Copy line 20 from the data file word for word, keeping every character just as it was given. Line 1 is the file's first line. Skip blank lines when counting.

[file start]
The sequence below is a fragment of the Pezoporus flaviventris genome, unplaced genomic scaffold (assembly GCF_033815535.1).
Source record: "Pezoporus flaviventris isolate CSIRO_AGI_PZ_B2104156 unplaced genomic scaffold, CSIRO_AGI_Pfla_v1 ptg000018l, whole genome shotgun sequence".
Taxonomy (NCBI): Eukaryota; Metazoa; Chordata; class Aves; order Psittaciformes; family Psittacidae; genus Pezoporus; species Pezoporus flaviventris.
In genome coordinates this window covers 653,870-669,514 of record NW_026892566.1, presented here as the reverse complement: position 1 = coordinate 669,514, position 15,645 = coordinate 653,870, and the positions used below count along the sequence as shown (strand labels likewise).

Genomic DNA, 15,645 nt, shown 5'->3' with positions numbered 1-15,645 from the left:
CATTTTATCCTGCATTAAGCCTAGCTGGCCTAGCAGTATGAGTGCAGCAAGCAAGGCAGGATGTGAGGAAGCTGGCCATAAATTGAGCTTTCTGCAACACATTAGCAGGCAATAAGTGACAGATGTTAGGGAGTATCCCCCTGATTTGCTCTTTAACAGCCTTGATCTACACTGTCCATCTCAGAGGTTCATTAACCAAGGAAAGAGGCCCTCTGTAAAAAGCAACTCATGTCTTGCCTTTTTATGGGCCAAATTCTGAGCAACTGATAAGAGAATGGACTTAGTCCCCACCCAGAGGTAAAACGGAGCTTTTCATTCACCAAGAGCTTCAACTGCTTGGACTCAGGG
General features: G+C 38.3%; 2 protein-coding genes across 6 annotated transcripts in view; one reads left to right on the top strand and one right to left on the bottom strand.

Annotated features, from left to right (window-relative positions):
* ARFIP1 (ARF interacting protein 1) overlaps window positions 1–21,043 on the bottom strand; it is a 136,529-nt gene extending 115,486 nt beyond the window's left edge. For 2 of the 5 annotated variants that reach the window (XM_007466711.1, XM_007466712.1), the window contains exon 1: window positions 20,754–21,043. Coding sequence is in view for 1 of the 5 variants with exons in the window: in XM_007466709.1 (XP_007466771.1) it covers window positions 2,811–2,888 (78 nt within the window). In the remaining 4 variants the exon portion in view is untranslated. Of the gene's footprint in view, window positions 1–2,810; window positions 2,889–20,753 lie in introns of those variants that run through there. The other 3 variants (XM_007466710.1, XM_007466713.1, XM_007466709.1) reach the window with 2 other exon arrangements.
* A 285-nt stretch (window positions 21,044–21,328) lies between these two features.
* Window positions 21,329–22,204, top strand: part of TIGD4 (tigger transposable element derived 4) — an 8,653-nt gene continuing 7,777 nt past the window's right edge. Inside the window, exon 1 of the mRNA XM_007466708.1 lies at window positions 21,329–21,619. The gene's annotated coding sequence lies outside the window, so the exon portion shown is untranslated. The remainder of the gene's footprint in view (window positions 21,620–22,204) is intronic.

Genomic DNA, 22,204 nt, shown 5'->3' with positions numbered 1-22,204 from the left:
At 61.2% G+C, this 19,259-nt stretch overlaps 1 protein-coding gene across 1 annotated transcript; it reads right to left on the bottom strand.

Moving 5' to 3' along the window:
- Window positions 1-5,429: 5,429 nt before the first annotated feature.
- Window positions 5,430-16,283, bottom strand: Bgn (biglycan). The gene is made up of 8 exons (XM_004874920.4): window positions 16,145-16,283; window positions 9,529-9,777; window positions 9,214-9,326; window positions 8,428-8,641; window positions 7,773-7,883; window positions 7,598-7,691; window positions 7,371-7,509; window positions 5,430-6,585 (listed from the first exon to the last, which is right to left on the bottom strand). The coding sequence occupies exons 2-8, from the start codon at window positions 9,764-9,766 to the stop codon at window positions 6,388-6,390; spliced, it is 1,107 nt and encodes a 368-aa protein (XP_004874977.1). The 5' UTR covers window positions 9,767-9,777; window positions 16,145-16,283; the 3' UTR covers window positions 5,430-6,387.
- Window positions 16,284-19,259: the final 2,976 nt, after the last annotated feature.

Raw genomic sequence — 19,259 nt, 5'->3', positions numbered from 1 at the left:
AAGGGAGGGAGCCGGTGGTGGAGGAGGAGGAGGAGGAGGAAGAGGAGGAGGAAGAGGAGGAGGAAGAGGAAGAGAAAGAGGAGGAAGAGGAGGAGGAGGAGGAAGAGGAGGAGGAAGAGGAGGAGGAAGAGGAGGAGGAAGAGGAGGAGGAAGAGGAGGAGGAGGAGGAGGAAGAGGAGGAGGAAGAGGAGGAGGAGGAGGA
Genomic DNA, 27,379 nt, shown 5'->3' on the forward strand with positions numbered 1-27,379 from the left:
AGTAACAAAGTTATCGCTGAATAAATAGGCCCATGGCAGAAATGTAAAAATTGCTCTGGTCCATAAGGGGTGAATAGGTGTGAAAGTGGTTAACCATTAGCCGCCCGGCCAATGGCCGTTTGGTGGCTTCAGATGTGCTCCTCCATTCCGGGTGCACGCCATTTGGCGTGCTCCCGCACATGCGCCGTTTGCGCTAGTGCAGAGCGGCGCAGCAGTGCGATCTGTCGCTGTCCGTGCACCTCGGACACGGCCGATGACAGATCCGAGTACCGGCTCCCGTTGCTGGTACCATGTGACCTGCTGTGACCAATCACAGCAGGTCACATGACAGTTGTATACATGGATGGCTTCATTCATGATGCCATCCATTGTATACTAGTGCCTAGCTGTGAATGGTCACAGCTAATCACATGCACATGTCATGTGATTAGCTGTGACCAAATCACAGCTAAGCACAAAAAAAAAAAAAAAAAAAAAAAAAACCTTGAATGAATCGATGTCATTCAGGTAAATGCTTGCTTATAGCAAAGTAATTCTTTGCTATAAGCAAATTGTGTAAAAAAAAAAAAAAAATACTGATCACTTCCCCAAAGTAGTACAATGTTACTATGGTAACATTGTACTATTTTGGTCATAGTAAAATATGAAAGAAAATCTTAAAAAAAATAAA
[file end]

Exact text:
Genomic DNA, 27,379 nt, shown 5'->3' on the forward strand with positions numbered 1-27,379 from the left: